Lately, in my struggles with something I’m not particularly skilled with — that will hopefully materialize into a new project, as well as addition for our members at Adrian’s Hub — I bounced a lot from being confident to total lack of direction, motivation and confidence that I’ll pull through with this project. From positive to negative thinking. From being an optimist to being a pessimist. From seeing all the obstacles ahead to finding a new shining clear path or way to look at things.
If I’ll be successful in my endeavor will see in the future. Right now I’m confident.
But this experience I’ve had prompted me to write a blog post on the subject of positive and negative thinking.
Personally, I am slightly more inclined, by nature, toward the negative thinking side, to be a pessimist or view the half-empty glass first. But that varies with situation and I suppose it does for everyone.
Is it better to be thinking positively or negatively?
Nowadays there is an avalanche of articles, books, talks, shows and other materials where positive thinking is highly recommended to everyone who wants to be successful. It makes us less stressed, more confident and, of course, surrounded by a positive energy which is contagious. This is absolutely great, and I love it! Except…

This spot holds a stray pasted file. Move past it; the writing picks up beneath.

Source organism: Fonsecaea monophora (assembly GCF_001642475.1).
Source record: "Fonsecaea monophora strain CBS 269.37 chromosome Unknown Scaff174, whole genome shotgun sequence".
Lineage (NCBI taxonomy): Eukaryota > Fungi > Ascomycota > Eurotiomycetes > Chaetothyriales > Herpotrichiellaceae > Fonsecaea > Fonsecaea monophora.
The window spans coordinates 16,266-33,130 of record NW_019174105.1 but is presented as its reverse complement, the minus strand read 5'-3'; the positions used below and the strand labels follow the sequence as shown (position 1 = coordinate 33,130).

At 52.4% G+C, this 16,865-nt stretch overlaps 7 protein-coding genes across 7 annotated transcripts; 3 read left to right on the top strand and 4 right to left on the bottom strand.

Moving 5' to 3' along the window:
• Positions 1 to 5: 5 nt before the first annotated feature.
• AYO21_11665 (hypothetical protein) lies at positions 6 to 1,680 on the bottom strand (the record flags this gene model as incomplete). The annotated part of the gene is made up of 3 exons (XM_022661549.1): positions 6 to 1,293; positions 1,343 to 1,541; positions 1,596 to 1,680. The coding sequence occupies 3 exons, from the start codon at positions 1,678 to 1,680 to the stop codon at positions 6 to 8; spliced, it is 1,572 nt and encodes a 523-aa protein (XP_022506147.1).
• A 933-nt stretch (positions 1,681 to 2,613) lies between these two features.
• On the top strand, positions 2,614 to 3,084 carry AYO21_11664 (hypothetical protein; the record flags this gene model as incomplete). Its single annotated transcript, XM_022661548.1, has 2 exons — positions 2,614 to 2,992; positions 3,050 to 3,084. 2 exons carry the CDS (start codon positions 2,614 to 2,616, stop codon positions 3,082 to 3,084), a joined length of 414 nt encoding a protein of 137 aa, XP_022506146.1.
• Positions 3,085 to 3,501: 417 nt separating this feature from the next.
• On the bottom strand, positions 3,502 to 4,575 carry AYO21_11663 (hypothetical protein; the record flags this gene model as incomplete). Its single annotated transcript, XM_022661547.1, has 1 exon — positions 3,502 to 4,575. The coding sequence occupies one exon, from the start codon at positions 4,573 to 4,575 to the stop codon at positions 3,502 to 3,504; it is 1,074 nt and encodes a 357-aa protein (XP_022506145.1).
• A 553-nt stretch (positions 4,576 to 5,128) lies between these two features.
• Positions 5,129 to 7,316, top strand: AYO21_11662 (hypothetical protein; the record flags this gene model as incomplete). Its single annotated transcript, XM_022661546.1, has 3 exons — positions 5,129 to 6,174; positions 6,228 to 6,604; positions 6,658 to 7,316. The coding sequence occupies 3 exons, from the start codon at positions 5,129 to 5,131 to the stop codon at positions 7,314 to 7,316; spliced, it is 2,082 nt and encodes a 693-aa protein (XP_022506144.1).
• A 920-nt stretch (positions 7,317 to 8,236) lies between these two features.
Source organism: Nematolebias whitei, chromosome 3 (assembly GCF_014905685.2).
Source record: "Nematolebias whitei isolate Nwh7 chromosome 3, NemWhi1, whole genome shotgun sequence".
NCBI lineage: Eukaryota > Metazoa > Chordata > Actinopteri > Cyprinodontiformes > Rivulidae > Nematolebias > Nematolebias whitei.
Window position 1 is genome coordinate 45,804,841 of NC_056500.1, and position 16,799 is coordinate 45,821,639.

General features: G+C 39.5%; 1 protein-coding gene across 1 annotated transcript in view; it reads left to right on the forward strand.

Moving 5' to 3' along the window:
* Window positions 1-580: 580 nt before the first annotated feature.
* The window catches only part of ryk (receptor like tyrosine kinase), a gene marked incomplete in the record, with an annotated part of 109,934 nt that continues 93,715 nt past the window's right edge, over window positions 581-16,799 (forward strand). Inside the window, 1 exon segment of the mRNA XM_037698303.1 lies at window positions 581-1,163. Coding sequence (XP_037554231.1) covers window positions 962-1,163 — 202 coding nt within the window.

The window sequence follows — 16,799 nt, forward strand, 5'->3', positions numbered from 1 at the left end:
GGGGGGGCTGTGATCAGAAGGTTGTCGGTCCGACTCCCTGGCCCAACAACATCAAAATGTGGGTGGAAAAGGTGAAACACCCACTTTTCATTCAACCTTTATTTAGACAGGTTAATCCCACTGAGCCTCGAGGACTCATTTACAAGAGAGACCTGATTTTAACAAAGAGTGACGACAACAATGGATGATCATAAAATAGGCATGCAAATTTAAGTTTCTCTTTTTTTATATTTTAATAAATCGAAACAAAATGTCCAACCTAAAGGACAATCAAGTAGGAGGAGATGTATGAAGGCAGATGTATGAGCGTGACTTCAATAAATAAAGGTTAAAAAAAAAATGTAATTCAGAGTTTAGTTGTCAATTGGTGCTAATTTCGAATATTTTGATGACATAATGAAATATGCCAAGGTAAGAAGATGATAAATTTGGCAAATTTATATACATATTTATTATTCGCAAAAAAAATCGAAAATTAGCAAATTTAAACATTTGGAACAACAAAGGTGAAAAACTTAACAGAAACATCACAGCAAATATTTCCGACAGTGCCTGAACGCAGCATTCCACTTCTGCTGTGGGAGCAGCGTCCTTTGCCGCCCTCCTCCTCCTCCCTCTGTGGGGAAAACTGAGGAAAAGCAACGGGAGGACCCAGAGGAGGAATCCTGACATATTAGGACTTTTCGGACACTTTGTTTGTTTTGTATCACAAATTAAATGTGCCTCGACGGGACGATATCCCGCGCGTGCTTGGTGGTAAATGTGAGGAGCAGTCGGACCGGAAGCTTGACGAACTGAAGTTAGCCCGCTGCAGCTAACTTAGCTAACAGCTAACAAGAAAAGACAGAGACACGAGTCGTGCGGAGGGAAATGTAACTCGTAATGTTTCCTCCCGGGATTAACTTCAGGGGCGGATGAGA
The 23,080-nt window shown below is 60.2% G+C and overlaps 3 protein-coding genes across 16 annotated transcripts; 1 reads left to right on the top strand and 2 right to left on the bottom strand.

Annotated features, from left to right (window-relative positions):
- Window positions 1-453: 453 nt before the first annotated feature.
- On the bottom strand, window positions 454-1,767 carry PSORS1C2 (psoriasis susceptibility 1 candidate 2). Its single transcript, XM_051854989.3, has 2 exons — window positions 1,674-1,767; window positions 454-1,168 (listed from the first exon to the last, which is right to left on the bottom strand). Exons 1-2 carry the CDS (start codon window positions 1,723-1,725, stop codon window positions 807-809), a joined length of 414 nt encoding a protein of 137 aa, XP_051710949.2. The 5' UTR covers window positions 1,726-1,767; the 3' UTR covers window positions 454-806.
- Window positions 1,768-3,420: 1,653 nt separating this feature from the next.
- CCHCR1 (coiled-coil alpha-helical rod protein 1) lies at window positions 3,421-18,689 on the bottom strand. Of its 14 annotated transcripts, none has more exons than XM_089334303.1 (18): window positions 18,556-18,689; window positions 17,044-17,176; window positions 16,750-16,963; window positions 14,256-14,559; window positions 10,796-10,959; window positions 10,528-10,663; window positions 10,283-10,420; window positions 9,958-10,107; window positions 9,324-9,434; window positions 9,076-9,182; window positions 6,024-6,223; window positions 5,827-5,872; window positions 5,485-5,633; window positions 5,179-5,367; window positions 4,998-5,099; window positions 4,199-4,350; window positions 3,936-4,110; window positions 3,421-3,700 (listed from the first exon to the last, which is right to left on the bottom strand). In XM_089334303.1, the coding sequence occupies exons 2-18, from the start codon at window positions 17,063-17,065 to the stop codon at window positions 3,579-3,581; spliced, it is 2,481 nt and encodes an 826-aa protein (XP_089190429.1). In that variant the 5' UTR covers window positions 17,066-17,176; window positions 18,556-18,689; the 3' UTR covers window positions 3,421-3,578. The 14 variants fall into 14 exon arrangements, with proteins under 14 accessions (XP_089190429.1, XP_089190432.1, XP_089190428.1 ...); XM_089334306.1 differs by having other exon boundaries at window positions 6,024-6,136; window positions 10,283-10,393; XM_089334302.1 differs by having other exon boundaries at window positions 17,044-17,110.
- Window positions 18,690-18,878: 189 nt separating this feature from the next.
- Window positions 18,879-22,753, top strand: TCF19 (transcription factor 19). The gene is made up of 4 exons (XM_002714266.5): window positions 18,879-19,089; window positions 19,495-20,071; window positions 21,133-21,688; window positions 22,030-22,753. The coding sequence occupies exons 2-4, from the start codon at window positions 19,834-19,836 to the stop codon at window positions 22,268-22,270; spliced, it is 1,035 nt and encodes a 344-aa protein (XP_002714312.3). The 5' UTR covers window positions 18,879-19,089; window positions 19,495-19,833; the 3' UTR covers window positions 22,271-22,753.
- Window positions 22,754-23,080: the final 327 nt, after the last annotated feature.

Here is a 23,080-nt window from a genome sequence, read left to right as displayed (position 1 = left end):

What good had positive thinking done in 2008 and maybe a few years before?
And for this attitude check, we should consider boards of directors, CEOs, CFOs, shareholders, regulators, administrations etc. That’s a lot of people with too much positive thinking at the time. Does positive thinking help when you are in a bubble? Reality shows it doesn’t.
And, of course there are many situations where putting worst case scenario first — or at least not the best case scenario first — helps. Here are some: disaster response services, firefighters, army, police; also bridges, tunnels, dams, nuclear plants, airlines etc.
Maybe the strong positive thinking advocacy we are subjected to right now comes as a reaction to the increasingly annoying focus on negative news from the media. From this standpoint I couldn’t agree more, we need more positivity in our lives and less contact with those negative events which influence us and which we have no control over.
For business leaders, I also think it’s probably best if they are optimists, as it’s been said, but only if they have at least one pessimist in their team AND they really listen to their opinion.
In a company, the CFO is usually a pessimist. And rarely a popular guy, especially because he’s the one who shatters the enthusiasm of the optimists. Same in government: you cannot have an optimist as a Finance Minister; at most a moderate pessimist.
Pessimism will rarely be regarded positively, especially during apparent great times, exactly because it’s associated with more costs, bad news and negative emotions.
But I wouldn’t rush to declare positive thinking winner of a hypothetical duel with negative thinking. They are both useful, just in different circumstances. We need to think positively to take bolder decisions, but we need a strong doze of pessimism to stop us from going deeper in a potentially disastrous situation.
How are you like? More of a pessimist or more of an optimist?